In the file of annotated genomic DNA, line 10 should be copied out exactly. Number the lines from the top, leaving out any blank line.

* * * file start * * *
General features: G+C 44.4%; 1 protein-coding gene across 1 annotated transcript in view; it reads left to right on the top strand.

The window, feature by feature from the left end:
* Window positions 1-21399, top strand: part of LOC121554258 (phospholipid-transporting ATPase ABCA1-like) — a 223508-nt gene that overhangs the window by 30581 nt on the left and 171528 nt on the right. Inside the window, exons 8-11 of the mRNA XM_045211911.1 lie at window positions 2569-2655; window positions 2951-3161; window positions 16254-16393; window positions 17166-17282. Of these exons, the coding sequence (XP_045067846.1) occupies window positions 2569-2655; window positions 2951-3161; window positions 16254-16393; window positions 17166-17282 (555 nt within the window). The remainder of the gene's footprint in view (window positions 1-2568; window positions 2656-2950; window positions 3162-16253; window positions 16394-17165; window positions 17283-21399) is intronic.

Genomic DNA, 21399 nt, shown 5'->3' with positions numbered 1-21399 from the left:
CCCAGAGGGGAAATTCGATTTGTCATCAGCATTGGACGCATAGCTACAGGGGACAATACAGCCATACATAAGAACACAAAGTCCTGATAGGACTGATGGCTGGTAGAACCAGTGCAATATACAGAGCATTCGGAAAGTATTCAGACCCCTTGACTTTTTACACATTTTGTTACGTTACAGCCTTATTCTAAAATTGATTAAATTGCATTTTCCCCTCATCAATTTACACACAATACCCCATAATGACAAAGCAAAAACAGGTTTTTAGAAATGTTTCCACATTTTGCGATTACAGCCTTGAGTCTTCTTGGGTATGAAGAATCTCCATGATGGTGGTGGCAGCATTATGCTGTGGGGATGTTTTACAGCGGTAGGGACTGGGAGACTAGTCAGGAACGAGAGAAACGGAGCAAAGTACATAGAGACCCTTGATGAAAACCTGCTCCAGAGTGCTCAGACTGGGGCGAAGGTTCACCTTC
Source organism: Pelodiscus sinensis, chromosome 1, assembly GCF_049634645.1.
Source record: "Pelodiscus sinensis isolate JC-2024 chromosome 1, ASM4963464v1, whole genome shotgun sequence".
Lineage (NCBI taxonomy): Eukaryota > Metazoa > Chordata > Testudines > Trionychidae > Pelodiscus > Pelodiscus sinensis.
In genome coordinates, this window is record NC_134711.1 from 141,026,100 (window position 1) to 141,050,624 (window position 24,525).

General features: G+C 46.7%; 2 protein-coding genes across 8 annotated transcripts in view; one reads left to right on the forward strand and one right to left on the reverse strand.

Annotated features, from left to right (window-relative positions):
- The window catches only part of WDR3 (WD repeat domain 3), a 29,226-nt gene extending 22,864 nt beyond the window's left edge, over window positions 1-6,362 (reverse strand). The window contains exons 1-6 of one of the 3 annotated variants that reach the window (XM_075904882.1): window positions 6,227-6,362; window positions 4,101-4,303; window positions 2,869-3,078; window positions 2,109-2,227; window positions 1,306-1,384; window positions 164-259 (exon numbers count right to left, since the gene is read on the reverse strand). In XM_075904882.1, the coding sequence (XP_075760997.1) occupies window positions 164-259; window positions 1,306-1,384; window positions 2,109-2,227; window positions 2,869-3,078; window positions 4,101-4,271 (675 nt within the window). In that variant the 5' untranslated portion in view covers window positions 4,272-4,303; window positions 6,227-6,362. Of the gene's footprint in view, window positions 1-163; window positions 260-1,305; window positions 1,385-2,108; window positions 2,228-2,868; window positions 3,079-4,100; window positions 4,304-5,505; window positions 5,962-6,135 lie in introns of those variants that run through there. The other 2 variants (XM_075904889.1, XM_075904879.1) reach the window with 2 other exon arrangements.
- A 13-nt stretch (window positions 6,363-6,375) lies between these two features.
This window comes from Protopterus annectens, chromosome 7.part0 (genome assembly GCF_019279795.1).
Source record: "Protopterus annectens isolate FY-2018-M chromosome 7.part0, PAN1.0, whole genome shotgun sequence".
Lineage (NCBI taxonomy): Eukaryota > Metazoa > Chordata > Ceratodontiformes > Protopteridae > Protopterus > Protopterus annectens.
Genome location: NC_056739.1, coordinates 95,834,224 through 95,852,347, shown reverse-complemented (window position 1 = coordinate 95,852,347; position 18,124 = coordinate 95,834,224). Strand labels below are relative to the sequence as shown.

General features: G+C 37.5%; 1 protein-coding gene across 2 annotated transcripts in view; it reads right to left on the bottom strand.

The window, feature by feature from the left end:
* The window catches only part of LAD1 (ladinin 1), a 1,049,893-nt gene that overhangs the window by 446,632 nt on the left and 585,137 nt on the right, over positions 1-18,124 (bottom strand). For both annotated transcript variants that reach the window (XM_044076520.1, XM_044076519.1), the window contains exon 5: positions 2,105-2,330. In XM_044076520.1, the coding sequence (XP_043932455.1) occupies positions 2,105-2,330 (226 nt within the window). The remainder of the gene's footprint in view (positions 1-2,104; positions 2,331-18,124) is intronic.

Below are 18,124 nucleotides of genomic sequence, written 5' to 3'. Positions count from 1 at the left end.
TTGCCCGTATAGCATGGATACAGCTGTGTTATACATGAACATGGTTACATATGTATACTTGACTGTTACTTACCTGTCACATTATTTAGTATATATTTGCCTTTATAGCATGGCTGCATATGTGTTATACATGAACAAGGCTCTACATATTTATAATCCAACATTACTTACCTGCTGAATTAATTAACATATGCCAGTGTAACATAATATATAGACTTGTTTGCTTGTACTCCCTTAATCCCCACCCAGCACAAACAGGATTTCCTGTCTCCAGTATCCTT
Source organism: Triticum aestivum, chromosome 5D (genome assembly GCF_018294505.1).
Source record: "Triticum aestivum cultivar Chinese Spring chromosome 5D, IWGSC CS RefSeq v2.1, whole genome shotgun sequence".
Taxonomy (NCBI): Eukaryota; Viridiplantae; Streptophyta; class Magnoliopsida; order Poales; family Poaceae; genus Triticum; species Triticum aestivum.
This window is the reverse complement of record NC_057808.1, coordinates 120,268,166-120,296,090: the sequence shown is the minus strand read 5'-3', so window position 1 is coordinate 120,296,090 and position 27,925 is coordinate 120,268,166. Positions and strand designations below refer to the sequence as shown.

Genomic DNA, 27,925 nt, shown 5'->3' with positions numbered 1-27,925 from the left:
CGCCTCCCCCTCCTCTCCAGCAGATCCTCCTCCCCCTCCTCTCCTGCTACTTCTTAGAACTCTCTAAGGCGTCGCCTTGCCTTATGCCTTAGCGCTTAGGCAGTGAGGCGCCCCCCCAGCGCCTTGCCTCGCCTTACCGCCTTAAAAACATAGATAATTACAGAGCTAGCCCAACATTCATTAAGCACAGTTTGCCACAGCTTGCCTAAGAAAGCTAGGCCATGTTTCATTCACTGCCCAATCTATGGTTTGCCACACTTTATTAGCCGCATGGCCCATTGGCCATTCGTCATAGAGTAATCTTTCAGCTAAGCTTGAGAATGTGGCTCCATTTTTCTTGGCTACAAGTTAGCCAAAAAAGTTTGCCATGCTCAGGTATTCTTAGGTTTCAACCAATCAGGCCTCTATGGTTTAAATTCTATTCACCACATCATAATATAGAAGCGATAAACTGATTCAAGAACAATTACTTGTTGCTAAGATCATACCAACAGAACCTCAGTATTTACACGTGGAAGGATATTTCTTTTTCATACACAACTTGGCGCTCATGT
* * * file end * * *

General features: G+C 46.7%; 2 protein-coding genes across 8 annotated transcripts in view; one reads left to right on the forward strand and one right to left on the reverse strand.